Metal colloid purification and concentration using ultracentrifugation

Metal colloids are metal nanoparticles, and are widely used in ink jet wiring technology, catalysts, and life science applications. Metal colloid nanoparticles are primarily synthesized using atomization or chemical reduction, and when using these methods, impurities or agglomerates may be present. In the experiment this time, we will introduce a method to purify and concentrate a synthesized metal colloid using ultracentrifugation. 

 

graphic 1 - Metal ColloidSample prior to centrifugation

Silver colloid particles prior to centrifugation There is a particle diameter distribution with impurities and agglomerates present.

 

Centrifuge operation 1: Purification using ultracentrifugation

After centrifugation at 500,000 xg / 30 min, the supernatant was collected and the particle diameter was measured. Based on these results, it is believed that the primary particles are the colloid particles suspended within the solution. The impurities and agglomerates precipitated to the bottom of the tube, forming a deposit.

 

Centrifuge operation 2: Concentration using ultracentrifugation

The supernatant from centrifuge operation 1 was collected and further centrifuged at 1,000,000 xg / 60 min. The supernatant was clear and colorless, indicating that the silver colloid particles were no longer present. The deposit that was formed consisted of the silver colloid primary particles. Approximately 1/3 of the bottom layer including the deposit described above was collected and re-dispersed. This particle diameter distribution was approximately the same as prior to concentration, confirming that the silver colloid particles had been concentrated.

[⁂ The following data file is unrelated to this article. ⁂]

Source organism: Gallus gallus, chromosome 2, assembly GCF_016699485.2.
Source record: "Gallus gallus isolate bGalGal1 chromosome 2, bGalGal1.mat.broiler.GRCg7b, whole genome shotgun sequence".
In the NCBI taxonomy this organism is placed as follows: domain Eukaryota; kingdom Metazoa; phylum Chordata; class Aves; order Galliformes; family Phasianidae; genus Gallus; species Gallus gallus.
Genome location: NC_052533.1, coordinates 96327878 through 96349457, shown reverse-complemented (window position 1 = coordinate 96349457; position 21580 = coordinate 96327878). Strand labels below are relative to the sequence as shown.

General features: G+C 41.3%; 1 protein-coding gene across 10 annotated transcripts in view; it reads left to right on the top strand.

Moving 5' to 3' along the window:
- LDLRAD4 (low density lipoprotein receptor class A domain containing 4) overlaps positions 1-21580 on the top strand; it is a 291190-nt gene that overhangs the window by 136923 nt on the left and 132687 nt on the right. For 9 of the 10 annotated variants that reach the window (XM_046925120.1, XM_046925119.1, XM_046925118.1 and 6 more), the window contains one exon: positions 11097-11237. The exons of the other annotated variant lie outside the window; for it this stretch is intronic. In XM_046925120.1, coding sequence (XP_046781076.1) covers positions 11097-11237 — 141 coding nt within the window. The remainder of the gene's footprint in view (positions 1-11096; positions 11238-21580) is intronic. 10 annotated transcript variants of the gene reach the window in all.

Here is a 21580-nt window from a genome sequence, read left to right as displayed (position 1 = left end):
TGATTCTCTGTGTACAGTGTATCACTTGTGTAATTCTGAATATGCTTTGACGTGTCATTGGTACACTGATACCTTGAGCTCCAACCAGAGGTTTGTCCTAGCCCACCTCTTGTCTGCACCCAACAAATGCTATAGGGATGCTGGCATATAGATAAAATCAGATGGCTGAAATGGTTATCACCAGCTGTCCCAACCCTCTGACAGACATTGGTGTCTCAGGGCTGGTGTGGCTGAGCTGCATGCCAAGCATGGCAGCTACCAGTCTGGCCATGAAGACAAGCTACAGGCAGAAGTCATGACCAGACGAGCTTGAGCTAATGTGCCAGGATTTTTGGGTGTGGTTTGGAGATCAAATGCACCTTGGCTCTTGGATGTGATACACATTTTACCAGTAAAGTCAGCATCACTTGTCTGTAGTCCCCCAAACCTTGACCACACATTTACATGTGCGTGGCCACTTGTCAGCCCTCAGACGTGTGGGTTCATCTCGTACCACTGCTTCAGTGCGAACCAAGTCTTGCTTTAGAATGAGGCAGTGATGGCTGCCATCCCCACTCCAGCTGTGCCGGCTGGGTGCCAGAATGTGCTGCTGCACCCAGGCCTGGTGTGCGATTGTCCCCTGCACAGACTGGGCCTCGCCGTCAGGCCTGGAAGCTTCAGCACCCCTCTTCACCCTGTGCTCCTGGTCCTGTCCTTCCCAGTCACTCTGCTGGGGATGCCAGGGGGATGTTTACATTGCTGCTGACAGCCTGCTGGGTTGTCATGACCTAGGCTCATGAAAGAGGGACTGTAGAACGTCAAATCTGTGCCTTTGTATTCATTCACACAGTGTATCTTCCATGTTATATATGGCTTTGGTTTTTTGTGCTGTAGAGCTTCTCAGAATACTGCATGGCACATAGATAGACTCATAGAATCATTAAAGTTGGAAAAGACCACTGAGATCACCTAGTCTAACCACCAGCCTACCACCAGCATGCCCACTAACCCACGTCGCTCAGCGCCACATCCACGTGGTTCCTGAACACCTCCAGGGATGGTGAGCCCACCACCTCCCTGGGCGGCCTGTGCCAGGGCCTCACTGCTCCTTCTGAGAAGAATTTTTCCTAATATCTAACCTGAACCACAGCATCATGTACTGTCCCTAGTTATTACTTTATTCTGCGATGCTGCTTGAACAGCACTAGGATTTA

Discussion

It is clear that impurities and agglomerates were present in the silver colloid particles prior to the centrifuge processing. After centrifuge operation 1 (500,000 xg / 30 min), it was possible to confirm that the impurities and agglomerates were removed and that the material had been purified based on the results of the DelsaMax PRO measurements. Further, by further centrifuging the supernatant from centrifuge operation 1 at 1,000,000 xg / 60 min in centrifuge operation 2, it was possible to precipitate the high-purity silver colloid. Also, it was possible to perform concentration by re-dispersing this precipitate. Also, the particle diameter of the concentrated silver colloid was mostly the same as that of the primary particles.

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